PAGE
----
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All Saints’ Border Ministries


Border Ministries is an outreach of All Saints’ Episcopal Church and is rooted in Christ’s call to welcome and serve the “stranger” among us in the asylum seekers at the US-Mexico border.

What do we do?

  • Border Ministries team members travel to various locations in South Texas to volunteer at “respite centers” where asylum-seekers receive a meal, clothing and support with arranging transportation to their sponsors.  

  • We conduct donation drives to supply the respite centers we visit with items that are urgently needed.

  • The Border Ministries’ Mercado creates “stuffies” for children at the respite centers as well as collage cards for sale that fund donations for the respite centers. The Mercado meets the first Saturday of the month at All Saints’ from 10am - 12 noon.

  • Border Ministries’ hosts educational forums to deepen our community’s understanding of a variety of topics, including the complexity of the immigration system and the entangled history of the United States and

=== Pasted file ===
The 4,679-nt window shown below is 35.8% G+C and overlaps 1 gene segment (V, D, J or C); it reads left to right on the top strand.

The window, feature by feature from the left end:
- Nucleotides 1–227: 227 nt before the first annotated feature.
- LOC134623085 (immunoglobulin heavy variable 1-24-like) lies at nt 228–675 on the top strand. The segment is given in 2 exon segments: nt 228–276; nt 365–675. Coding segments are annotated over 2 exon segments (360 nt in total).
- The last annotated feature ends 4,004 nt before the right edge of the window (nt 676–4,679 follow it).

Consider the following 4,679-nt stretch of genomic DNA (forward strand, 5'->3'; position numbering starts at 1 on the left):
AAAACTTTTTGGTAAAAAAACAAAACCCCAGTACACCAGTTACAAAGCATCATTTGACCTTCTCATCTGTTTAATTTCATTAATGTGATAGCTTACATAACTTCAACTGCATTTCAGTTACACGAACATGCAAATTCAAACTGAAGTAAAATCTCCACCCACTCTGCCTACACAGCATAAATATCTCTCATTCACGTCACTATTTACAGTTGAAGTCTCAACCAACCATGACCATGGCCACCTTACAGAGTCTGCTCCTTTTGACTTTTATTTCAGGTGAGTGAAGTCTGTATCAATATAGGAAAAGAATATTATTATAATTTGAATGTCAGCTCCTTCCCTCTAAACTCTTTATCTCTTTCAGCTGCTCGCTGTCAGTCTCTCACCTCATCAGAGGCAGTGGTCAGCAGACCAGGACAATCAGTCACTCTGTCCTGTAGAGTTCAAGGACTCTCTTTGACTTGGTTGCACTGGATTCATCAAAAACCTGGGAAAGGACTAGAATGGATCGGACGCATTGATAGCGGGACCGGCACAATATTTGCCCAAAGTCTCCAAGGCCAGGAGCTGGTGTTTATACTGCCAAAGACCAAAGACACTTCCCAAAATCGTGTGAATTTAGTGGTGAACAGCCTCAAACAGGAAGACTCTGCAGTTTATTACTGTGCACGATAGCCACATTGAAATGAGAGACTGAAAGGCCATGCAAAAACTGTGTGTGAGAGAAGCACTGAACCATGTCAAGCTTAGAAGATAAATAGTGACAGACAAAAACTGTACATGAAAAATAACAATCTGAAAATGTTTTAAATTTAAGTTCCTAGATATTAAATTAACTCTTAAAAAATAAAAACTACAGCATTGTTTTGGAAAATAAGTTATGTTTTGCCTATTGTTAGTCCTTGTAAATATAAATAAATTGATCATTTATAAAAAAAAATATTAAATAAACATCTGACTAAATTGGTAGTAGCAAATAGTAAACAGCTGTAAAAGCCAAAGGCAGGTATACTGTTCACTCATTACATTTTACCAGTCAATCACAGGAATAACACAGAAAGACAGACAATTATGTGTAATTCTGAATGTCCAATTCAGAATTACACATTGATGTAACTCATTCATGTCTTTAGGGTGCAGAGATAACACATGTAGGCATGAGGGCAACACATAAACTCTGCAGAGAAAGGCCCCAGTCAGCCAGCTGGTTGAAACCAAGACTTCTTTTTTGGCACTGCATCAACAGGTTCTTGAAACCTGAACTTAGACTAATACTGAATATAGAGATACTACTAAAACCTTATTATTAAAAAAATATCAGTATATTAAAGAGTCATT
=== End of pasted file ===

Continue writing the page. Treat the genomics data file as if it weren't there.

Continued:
Central America.

  • Our team meets the 1st Monday of each month from 5:30-6:30 via Zoom to plan for upcoming events.   


For more information and to find out how you can get involved, contact us at

Volunteering at the Catholic Charities Respite Center in McAllen - April 20, 2024 


Walking the Way of Love in McAllen

Running the Catholic Charities RGV Humanitarian Respite Center takes devoted staff and volunteers willing to put in many hours a week to prepare meals, provide OTC medication and other hygiene necessities, and to be a welcoming presence to our migrant brothers and sisters seeking assistance as they continue their journey. On April 20, 2024, a group of five of us from All Saints (Ron George, Jim and Paula Childre, Donna King, and Alice Berecka) were honored to serve alongside these many dedicated individuals who keep the Center running. 

      Upon arrival, we were greeted by Pepe, who organizes the volunteers. He led us through the reception area and to the kitchen where we received our workstations from Senora Josefina, who has been in charge of the kitchen at the Center for eight years. She was proud to let us know how long she has served in this role, and then she quickly and politely gave us and the other volunteers our marching orders. Her kitchen is the model of efficiency. 

      Ron and Jim packed snack bags that travelers receive when they head out to board buses bound for the bus terminal or the airport. Alice worked in the kitchen area, slicing and bagging bread, alongside Arturo, an engineering professor who teaches at the UT Rio Grande Valley campus in McAllen. He volunteers in the kitchen one full day every week. Later, while he and Ron were washing dishes, he told Ron that he and Senora Josefina attend the same church in McAllen.